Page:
ICSA members also help IASB in countless ways. A visit to the school law page of IASB’s website will show numerous examples. One ICSA committee, for instance, drafted comprehensive special education procedures that are available without charge to all schools. ICSA members also have written Amicus (“friend of the court”) appellate briefs for zero or reduced fees. In these briefs, IASB presents its perspective in litigation on an issue of statewide significance that has public policy implications. Other ICSA committees review or draft publications designed to inform school officials concerning frequently arising legal questions.

The IASB legal staff has also facilitated ICSA guidance on topics including vacancies on the board of education, gift ban, referenda, conflict of interest, and responding to a subpoena, among others.

Several ICSA members are always on the policy advisory board providing feedback on PRESS material. This year, a large group of ICSA members collaborated on the PRESS material implementing legislation that significantly revises student suspension and expulsion procedures. Occasionally, an ICSA member will contribute his or her work product for modification to publish in PRESS.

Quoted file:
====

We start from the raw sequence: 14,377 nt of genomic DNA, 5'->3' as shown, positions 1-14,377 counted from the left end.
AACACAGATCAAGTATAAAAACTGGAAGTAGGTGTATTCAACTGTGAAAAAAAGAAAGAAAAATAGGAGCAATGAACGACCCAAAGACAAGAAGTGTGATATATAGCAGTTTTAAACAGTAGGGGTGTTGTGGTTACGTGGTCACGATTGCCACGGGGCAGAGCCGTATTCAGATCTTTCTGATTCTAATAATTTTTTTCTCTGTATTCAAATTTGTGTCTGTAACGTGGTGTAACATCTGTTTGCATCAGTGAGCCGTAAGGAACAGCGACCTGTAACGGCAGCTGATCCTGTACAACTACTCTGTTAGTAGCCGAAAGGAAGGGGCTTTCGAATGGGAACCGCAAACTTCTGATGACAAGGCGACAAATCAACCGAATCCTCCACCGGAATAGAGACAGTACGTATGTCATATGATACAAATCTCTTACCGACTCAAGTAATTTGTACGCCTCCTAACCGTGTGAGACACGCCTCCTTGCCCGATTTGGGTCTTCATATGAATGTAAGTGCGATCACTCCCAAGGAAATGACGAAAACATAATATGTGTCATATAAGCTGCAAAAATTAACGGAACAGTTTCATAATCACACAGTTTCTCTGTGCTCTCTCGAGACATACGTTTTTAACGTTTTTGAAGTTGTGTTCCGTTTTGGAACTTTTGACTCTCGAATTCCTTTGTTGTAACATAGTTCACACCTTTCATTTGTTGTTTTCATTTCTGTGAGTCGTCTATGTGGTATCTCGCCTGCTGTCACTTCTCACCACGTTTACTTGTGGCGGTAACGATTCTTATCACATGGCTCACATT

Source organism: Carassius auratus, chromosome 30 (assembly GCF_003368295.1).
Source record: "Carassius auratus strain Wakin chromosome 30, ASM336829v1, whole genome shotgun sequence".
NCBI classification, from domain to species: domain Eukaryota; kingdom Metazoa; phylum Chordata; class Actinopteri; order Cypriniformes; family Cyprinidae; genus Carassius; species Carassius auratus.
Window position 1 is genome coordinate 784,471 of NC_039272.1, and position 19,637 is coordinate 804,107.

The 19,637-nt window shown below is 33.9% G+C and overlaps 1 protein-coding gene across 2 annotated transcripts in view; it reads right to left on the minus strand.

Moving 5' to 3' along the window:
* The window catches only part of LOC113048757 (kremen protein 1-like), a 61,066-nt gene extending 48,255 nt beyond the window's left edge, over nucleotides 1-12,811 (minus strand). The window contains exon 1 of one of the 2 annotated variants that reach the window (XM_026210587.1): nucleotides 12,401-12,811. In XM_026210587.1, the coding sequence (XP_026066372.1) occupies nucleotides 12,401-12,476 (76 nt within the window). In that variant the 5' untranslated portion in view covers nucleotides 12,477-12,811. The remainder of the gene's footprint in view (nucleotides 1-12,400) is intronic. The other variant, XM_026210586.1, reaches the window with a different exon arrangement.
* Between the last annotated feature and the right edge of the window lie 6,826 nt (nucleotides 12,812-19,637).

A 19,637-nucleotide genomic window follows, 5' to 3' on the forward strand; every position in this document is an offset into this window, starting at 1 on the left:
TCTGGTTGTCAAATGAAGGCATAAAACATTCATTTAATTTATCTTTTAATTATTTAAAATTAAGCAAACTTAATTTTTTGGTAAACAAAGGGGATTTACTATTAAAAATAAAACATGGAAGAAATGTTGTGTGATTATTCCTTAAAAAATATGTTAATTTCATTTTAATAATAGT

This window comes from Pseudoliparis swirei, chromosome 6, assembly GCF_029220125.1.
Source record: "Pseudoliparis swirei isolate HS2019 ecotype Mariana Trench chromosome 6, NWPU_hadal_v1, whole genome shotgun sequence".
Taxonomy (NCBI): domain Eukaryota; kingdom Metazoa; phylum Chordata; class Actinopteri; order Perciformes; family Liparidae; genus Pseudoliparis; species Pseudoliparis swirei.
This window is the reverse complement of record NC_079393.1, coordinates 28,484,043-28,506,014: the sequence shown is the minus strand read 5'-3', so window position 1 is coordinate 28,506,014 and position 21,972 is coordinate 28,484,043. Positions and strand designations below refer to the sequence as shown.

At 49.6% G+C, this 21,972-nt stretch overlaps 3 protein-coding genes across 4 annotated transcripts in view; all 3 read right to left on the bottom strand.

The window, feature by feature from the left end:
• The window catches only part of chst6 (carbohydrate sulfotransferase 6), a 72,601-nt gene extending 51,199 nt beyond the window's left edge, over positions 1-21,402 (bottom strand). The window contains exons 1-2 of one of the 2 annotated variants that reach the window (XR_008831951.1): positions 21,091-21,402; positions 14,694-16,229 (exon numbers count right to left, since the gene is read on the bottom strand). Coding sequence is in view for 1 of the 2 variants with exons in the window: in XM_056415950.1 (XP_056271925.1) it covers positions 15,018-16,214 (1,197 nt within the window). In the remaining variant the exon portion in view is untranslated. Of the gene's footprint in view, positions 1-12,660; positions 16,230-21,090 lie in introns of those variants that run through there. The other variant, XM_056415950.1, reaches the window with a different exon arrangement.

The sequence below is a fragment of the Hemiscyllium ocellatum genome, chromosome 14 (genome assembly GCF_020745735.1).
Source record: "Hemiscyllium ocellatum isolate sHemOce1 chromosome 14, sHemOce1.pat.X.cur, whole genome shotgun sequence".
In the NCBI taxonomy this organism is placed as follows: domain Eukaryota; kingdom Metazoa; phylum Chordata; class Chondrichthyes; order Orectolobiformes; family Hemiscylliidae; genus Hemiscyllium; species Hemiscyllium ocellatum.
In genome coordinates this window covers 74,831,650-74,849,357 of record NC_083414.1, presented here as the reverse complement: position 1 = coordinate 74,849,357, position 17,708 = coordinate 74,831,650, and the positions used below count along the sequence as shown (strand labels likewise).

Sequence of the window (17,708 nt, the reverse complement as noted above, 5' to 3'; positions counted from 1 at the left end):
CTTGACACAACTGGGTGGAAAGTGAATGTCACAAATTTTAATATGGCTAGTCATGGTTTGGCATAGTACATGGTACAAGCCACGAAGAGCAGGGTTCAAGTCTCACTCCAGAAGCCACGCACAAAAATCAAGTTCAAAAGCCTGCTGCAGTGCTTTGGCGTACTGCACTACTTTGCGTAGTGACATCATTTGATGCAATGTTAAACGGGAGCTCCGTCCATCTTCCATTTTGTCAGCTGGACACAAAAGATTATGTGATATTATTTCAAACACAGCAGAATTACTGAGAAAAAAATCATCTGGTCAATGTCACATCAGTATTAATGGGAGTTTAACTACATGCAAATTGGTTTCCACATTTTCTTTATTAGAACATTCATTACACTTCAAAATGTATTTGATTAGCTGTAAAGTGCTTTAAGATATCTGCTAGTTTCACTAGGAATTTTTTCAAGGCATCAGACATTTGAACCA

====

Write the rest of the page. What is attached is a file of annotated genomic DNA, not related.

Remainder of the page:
Selbee said she knows the organization will continue to expand the capacities of the Office of General Counsel under Small’s direction. “It is a big help to OGC, and Kimberly has already made clear her plan to keep it extremely active and thriving.

“Whenever I requested assistance from the organization, I was never turned down. During the legislative session, I often asked ICSA members for help with pending legislation,” Selbee explained.